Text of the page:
Learning From Naturefrom: Radical Simplicity by Jim Merkel
The landscape speaks to us constantly. Books and teachers can help us learn from nature, but are no substitute for a shimmering beach or a lonely desert. Hopefully, there is a magical, wild place near your home, accessible by foot or pedal, or bus; an undomesticated corner passed over and for now forgotten, where you can take regularly to learn from nature. What draws you attention? Is it the morning canopy singers? The edible plants in a nearby field? Whose tracks are on the sandbar today? Maybe you're not curious now and need time to wander. Each of us learns differently--your curiosity will tell you where to start. The most important thing is to be with nature on her terms.
Courting the Wild
The ideas here are nothing new. Many great books and resources are available about being in nature. What I'd like to offer is a suggestion: that however you enjoy being in nature, consider upping your dosage. Like those doctors who recommend saturation levels of vitamin C, I'm suggesting spending one or two hours a day in nature. Not only as a fun exercise, but also as a way to remain grounded and sane in a stressful world; as a way to continually expand our compassion for all life. Eat the wild plants; know the birds by their song; sense the approaching storm; see the first buds swell.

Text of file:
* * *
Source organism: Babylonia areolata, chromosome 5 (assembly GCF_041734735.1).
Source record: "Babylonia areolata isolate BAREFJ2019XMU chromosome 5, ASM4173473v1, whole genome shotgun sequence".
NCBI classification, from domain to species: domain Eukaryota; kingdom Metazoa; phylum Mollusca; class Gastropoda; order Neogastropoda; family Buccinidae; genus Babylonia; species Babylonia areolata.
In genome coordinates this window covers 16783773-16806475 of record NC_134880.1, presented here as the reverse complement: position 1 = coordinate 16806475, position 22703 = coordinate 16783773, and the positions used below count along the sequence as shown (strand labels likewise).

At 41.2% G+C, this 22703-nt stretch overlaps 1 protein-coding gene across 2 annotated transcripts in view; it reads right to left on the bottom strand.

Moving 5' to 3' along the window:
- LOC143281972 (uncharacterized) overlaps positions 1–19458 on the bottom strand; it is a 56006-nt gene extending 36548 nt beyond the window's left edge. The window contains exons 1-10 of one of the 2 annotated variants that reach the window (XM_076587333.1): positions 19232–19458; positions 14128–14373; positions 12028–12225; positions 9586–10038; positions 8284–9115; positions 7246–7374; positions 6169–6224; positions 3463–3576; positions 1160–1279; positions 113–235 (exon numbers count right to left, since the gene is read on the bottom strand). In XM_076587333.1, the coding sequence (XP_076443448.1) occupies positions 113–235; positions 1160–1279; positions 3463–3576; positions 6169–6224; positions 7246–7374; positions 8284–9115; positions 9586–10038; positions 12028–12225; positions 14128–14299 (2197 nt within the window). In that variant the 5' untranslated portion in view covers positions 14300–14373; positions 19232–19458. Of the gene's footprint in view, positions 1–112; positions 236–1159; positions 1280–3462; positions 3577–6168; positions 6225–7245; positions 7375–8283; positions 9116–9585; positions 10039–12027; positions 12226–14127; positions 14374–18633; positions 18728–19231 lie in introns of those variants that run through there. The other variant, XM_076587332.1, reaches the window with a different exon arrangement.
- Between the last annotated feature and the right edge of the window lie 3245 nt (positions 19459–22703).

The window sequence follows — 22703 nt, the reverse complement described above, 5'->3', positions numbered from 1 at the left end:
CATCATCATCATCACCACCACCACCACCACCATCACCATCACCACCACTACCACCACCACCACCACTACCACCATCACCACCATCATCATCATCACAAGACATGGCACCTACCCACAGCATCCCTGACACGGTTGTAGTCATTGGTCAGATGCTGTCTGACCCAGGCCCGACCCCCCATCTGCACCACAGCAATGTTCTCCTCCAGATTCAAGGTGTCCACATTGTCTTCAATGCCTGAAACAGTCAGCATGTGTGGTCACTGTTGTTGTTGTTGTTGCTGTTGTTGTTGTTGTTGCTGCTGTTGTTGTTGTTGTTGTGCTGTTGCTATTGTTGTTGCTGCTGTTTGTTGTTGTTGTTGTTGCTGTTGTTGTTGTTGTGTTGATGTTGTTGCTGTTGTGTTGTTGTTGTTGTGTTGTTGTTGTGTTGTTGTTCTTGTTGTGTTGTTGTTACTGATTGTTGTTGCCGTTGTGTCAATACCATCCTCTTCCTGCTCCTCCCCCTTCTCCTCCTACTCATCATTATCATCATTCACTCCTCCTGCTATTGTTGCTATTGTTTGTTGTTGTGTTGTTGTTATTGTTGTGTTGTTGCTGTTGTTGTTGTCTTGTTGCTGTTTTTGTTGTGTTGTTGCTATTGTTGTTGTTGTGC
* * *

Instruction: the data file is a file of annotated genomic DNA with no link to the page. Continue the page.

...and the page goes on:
For a culture alienated from wilderness, coming to feel comfortable and intimate there will take time and experience. But, by "courting the wild" we might be influenced by a beautiful and powerful force that moves us to live according to our values and visions.
Being in Nature
The Wilderness Awareness School in Duvall Washington uses the "secret spot" as a place to begin learning. The idea is this: you locate a spot in nature that invites you in. Then you return for an hour each day for a year. It is best if the spot is close to home so you can cycle or walk there. Are you wondering, "What am I going to do for an hour in the same spot everyday?" You can sit quietly and observe what's going on. Your hearing or sense of smell might heighten if you close your eyes. Try taking ten minutes to focus on each sense: sounds, sights, smells, touch, and intuition. While you sit silently what birds come in? What animal tracks, webs or feathers arrived since yesterday? What interactions between species do you notice? How do you feel in relation to this place? Maybe you want to let go of thoughts, plans and worries and remain present to watch passing moment. You can keep a journal, write poems and stories, or make detailed observations. Draw a map of a 20' by 20' area; learn every plant and animal there.